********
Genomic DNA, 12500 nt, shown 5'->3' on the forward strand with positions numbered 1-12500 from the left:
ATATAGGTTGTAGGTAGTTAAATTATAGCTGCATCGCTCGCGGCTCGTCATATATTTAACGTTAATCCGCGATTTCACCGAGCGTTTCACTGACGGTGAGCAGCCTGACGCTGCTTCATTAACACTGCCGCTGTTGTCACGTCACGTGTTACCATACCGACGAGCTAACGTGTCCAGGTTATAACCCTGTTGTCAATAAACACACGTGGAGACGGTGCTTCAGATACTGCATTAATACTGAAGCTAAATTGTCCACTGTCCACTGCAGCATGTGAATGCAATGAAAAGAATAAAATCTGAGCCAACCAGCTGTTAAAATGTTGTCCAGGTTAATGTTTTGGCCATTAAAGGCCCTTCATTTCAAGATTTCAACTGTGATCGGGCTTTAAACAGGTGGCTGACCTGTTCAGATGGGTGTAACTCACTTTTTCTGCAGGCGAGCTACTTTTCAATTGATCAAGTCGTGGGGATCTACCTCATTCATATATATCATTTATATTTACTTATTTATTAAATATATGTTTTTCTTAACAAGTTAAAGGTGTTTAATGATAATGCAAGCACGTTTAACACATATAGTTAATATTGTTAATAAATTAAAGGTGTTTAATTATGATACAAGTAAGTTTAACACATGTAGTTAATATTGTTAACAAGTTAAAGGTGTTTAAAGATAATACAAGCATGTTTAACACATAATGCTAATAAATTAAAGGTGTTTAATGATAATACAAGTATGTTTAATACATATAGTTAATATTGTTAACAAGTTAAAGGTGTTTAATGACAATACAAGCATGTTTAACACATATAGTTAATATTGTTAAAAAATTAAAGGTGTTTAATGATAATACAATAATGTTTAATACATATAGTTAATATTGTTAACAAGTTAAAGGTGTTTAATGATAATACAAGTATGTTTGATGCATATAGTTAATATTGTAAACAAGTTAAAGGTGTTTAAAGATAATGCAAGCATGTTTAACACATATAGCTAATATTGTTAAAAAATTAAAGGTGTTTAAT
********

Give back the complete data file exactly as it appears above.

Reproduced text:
Genomic DNA, 12500 nt, shown 5'->3' on the forward strand with positions numbered 1-12500 from the left:
ATATAGGTTGTAGGTAGTTAAATTATAGCTGCATCGCTCGCGGCTCGTCATATATTTAACGTTAATCCGCGATTTCACCGAGCGTTTCACTGACGGTGAGCAGCCTGACGCTGCTTCATTAACACTGCCGCTGTTGTCACGTCACGTGTTACCATACCGACGAGCTAACGTGTCCAGGTTATAACCCTGTTGTCAATAAACACACGTGGAGACGGTGCTTCAGATACTGCATTAATACTGAAGCTAAATTGTCCACTGTCCACTGCAGCATGTGAATGCAATGAAAAGAATAAAATCTGAGCCAACCAGCTGTTAAAATGTTGTCCAGGTTAATGTTTTGGCCATTAAAGGCCCTTCATTTCAAGATTTCAACTGTGATCGGGCTTTAAACAGGTGGCTGACCTGTTCAGATGGGTGTAACTCACTTTTTCTGCAGGCGAGCTACTTTTCAATTGATCAAGTCGTGGGGATCTACCTCATTCATATATATCATTTATATTTACTTATTTATTAAATATATGTTTTTCTTAACAAGTTAAAGGTGTTTAATGATAATGCAAGCACGTTTAACACATATAGTTAATATTGTTAATAAATTAAAGGTGTTTAATTATGATACAAGTAAGTTTAACACATGTAGTTAATATTGTTAACAAGTTAAAGGTGTTTAAAGATAATACAAGCATGTTTAACACATAATGCTAATAAATTAAAGGTGTTTAATGATAATACAAGTATGTTTAATACATATAGTTAATATTGTTAACAAGTTAAAGGTGTTTAATGACAATACAAGCATGTTTAACACATATAGTTAATATTGTTAAAAAATTAAAGGTGTTTAATGATAATACAATAATGTTTAATACATATAGTTAATATTGTTAACAAGTTAAAGGTGTTTAATGATAATACAAGTATGTTTGATGCATATAGTTAATATTGTAAACAAGTTAAAGGTGTTTAAAGATAATGCAAGCATGTTTAACACATATAGCTAATATTGTTAAAAAATTAAAGGTGTTTAAT